3. Expert-lead Research Briefs, Roundtables, etc.: Focus.com has done a great job in leveraging its group of experts to provide insights on industry trends via research briefs, roundtable discussions and white papers. This provides three benefits: 1) members receive insights via the collective knowledge of experts, 2) experts share their knowledge to prospective audiences, and 3) Focus.com increases its position for quality content through the efforts of its experts.
As Scott Albro, CEO of Focus.com, wrote in response to “What are some tips for using focus? on Focus.com:
“Use Focus Research for seminal decisions. Research combines the data collected from end users with analysis and commentary from Focus Experts. It’s a great way to understand complex issues such as major purchasing decisions or what best practices to adopt for a particular part of your business.”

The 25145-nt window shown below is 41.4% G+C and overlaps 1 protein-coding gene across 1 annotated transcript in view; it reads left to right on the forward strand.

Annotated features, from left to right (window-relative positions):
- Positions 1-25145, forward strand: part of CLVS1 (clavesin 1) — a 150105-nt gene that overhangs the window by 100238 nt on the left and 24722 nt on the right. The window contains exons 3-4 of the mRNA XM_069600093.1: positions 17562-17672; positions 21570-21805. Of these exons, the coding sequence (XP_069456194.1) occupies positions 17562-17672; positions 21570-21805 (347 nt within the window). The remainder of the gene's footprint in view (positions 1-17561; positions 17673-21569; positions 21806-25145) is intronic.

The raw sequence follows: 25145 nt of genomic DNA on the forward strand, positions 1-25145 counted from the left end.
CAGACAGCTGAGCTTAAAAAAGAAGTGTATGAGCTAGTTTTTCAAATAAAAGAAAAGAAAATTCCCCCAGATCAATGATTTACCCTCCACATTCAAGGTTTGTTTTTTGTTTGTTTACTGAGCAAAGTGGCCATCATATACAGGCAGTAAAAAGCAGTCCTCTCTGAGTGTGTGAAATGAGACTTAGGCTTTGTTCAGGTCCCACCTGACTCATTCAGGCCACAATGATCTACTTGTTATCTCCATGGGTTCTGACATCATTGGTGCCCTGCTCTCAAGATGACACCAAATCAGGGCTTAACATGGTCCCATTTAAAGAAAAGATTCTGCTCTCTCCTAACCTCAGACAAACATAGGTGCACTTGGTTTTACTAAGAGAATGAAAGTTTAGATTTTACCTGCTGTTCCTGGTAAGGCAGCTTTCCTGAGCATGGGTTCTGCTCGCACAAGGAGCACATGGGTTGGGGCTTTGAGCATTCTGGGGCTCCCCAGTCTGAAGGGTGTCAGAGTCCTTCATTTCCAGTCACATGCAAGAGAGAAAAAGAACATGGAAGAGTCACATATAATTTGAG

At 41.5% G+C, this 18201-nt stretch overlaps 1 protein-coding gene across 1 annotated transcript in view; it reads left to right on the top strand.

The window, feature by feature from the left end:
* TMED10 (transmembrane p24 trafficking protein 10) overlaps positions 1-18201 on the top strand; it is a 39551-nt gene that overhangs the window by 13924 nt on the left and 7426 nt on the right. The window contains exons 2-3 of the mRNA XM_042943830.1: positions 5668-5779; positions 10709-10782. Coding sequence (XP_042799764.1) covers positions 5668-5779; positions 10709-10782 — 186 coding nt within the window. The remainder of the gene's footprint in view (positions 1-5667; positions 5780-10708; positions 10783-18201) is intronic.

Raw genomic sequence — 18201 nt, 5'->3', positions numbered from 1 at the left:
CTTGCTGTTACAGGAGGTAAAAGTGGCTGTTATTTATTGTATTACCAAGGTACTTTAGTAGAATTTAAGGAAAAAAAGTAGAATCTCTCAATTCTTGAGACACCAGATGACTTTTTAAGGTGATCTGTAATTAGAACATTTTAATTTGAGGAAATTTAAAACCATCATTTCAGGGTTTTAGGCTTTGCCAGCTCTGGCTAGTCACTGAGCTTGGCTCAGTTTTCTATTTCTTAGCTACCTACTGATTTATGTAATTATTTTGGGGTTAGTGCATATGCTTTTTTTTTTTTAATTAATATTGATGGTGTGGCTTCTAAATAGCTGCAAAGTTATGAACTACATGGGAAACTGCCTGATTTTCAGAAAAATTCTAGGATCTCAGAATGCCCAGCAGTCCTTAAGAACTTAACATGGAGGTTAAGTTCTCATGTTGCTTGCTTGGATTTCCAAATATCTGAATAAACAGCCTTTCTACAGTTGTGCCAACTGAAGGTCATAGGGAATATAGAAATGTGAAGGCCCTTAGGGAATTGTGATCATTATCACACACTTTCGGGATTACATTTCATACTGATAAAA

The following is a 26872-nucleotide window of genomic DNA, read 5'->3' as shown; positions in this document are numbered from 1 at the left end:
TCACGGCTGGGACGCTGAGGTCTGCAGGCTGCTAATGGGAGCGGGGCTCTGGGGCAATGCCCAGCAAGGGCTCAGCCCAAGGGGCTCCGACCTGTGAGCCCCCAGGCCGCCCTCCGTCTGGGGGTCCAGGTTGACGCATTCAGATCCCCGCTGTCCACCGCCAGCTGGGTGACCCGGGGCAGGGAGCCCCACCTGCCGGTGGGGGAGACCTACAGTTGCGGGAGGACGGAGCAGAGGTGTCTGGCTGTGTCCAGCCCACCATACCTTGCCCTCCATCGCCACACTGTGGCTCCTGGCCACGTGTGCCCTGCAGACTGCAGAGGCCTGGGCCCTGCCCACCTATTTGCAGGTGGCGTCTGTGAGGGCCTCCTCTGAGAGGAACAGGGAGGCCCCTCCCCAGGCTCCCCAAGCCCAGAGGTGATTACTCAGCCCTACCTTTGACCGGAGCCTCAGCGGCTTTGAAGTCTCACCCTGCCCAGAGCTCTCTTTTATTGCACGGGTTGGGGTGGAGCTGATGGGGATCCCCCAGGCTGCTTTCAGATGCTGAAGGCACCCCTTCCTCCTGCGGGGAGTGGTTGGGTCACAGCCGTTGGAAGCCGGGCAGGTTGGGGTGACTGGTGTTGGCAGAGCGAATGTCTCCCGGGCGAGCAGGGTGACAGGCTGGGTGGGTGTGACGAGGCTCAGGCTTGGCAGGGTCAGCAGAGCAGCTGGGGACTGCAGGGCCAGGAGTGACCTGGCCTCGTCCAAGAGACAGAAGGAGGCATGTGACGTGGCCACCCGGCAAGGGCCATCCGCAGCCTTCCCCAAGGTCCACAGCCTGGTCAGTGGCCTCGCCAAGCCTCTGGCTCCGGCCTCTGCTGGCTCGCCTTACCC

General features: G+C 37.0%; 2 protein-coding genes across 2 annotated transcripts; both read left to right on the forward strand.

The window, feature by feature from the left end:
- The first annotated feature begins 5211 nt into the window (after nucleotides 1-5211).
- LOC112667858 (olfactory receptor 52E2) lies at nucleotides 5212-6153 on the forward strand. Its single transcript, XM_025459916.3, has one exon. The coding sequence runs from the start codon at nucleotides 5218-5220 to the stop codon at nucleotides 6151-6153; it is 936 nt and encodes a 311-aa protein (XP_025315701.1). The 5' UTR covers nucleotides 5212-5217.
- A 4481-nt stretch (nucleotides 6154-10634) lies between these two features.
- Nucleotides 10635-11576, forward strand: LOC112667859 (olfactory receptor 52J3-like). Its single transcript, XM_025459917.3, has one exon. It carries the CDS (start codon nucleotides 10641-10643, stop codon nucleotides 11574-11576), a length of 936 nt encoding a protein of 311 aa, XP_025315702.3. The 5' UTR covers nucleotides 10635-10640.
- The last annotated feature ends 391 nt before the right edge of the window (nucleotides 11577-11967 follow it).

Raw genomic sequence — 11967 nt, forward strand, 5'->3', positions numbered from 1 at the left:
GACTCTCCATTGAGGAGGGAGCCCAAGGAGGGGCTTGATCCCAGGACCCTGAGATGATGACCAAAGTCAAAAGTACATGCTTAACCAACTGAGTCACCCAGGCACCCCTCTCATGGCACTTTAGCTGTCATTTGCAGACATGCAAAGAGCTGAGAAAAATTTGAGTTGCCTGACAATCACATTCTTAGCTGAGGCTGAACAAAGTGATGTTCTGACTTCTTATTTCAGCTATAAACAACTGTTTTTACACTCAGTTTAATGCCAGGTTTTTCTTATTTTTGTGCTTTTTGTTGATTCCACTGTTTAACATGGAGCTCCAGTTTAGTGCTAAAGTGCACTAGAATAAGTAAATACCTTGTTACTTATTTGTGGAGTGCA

To my knowledge, the experts provide their contributions free of charge. As Focus.com gains more momentum and demonstrates a larger following, I anticipate that this relationship may change, with more experts seeking compensation for the fruits of their efforts.
4. Expert Promotion: With that said, many experts may be content with how Focus.com heavily promotes its expert network. Experts receive invites to participate in media opportunities sourced by Focus.com and exposure through Focus’ distribution to its members network and roundtable programs. This publicity may be enough for most experts who consider this part of their overall marketing and PR efforts.